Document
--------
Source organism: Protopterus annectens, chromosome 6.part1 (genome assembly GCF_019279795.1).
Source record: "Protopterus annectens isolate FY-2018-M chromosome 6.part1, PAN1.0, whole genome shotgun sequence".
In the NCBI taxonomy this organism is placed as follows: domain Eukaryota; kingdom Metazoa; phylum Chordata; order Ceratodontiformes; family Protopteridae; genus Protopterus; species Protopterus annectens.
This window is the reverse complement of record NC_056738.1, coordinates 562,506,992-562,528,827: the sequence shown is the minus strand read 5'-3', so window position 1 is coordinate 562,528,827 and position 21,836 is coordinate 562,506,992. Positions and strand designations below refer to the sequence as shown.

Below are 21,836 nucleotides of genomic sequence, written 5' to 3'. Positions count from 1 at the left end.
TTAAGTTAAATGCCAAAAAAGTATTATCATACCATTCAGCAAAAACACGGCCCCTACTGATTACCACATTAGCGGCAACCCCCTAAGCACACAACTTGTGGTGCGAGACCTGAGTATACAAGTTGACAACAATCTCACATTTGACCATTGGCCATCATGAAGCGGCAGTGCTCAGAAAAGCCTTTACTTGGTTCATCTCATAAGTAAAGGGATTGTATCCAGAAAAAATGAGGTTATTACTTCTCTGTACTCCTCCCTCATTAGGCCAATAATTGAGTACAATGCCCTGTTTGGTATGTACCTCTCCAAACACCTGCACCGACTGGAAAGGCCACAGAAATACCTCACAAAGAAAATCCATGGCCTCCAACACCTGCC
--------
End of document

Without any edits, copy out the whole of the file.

Source organism: Protopterus annectens, chromosome 6.part1 (genome assembly GCF_019279795.1).
Source record: "Protopterus annectens isolate FY-2018-M chromosome 6.part1, PAN1.0, whole genome shotgun sequence".
In the NCBI taxonomy this organism is placed as follows: domain Eukaryota; kingdom Metazoa; phylum Chordata; order Ceratodontiformes; family Protopteridae; genus Protopterus; species Protopterus annectens.
This window is the reverse complement of record NC_056738.1, coordinates 562,506,992-562,528,827: the sequence shown is the minus strand read 5'-3', so window position 1 is coordinate 562,528,827 and position 21,836 is coordinate 562,506,992. Positions and strand designations below refer to the sequence as shown.

Below are 21,836 nucleotides of genomic sequence, written 5' to 3'. Positions count from 1 at the left end.
TTAAGTTAAATGCCAAAAAAGTATTATCATACCATTCAGCAAAAACACGGCCCCTACTGATTACCACATTAGCGGCAACCCCCTAAGCACACAACTTGTGGTGCGAGACCTGAGTATACAAGTTGACAACAATCTCACATTTGACCATTGGCCATCATGAAGCGGCAGTGCTCAGAAAAGCCTTTACTTGGTTCATCTCATAAGTAAAGGGATTGTATCCAGAAAAAATGAGGTTATTACTTCTCTGTACTCCTCCCTCATTAGGCCAATAATTGAGTACAATGCCCTGTTTGGTATGTACCTCTCCAAACACCTGCACCGACTGGAAAGGCCACAGAAATACCTCACAAAGAAAATCCATGGCCTCCAACACCTGCC